Most of my writing happens over lunch. Since I work from home, I like to get out and sit somewhere. Two of the most common places I end up are Panera and McDonald’s. Both are just down the street, in a massive shopping center, right next to each other. They share a parking lot. I go to Panera because it has a nice patio and good wifi. I go to McDonald’s for exactly one reason: to get a cheap fix. A dollar (and 8 cents) buys me an unlimited amount of iced tea in a large cup. I don’t even eat. I just drink 3 big gulps worth of caffeine, which is enough to get me through the day. But I frequent both, and, as a writer, most of what I do is stare at other people and listen in to their conversations. You know, for research.
No one should be surprised that these two establishments, separated by a few feet of pavement, attract very different kinds of people. But did you know Charlotte is one of the few cities in the country which is majority minority? My wife was shocked when she told me this, though it’s been true for years. If over half the people in our city are minorities, where are all of them? She didn’t see anywhere close to that percentage in her daily life. Growing up here, 25 years ago, I went to a small church school that had a handful of minorities at most, and even my public high school was 90% white. Since we’ve been back we’ve lived in three places: upper class Myer’s Park (in a tiny condo), suburban South Park, and extra-suburban Matthews. My answer to her was an obvious, “not where you are.”
Amazing how we can live in the same place as people and never see them. There is physical separation, of course. In Charlotte, the north side is more minority heavy while the south is whiter. The economics of real estate and wealth gaps, and the legacy of abuses such as redlining and white flight (now gentrification), have contributed to this. But even those people who do live and work in our areas we often don’t see. It’s like having a roommate who works the night shift. You’re vaguely aware of their presence in the house, but you just rarely ever cross paths because your schedules and habits are so different. There are more minorities living in our neighborhoods than we realize, but because we don’t see them or interact with them as often, they might as well be segregated. That’s as big a problem as any physical space that separates us. It’s a lot easier to change where people live than it is to change where they go when they leave their house.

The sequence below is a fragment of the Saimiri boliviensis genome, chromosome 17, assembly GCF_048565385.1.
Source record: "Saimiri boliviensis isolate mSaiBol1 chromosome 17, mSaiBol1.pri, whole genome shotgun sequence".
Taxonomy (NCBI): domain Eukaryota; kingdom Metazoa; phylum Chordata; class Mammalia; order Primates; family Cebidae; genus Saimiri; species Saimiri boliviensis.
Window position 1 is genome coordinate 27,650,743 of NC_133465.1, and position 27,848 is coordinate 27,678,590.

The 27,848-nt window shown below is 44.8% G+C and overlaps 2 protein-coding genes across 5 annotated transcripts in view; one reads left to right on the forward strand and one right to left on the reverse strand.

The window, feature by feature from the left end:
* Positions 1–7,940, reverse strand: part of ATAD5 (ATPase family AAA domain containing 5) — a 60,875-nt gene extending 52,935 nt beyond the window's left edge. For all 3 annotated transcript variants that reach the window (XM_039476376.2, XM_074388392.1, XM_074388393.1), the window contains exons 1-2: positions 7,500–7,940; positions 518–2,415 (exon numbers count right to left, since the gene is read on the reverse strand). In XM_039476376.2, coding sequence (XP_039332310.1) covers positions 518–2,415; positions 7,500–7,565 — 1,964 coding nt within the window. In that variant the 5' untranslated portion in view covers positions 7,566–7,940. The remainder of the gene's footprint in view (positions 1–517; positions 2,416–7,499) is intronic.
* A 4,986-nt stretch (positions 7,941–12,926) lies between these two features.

If you’re reading this, you’re probably a Panera I’d see at Panera. If you do go to McDonald’s, you go to the drive through, grab a quick bite on your way to work or band practice or ballet class. You don’t go in. It’s not the type of place you would go in. You’d probably rather (like me) order on Amazon than mingle with the people of Walmart, or go to Target if you must. Maybe you shop at Whole Foods and Trader Joe’s. Maybe you enjoy microbreweries and craft beer and boutique coffee shops. Good. There’s nothing wrong with any of those things. Everyone has preferences and tastes, and these places market and cater to certain groups. But you (like me) are a narrower person for only indulging it what is familiar and comfortable and hip. We feed our blind spots when we eat and drink and shop at places where the only people not like us are the staff.
But consider the place next door to both. We don’t spend much time at gas stations, which is a shame, because they are one place that brings people together. Everyone who has a car (so not everyone, but many), has to go to the gas station at some point, and no one really cares which gas station they go to. You go wherever is cheapest and closest. Rich people don’t go only to Exxon and turn up their noses at Shell, nor are the poor only able to afford BP. It doesn’t matter what kind of car you have or what the other customers look like. You can’t get it cheaper or more luxurious next door. You just go to one wherever you are. Gasoline, oddly enough, is a communal good.
I can’t think of any other good or service or event that brings people to one place without preference or prejudice. Perhaps this is an inevitable result of our hyper-personalized society, where everyone gets their own personalized news feeds, shopping recommendations, diet plans, tv lineups, and online friend groups. Once you’re an adult, no one ever really forces you to do or see or think anything you don’t want to. Choices abound. So we end up with two restaurants, in the same neighborhood, in the same shopping center, in the same parking lot, as separate as if they were internet sites, connected in theory, isolated in practice.
Choice isn’t going away any more than people’s preferences are. No one longs for a society where we all shop at the same limited grocery store and eat at the same bland restaurant, which sounds a lot like East Germany, and nor do we want one megasupereverythingstore where the problem will just repeat inside it, although we are moving in that direction We can make better, broader choices in the places we go, which will widen and deepen our lives in more ways than just our diets and fashion. But what we need are places where everyone in a community can meet, built around common needs and desires. In a society as large as ours, as online, as independent, as driven, as personalized, we are losing any sense of locality. There are precious few places we will meet if we don’t want to. And we can’t know, much less love, those who we don’t see. No wonder the ties which hold us together feel like they are coming apart.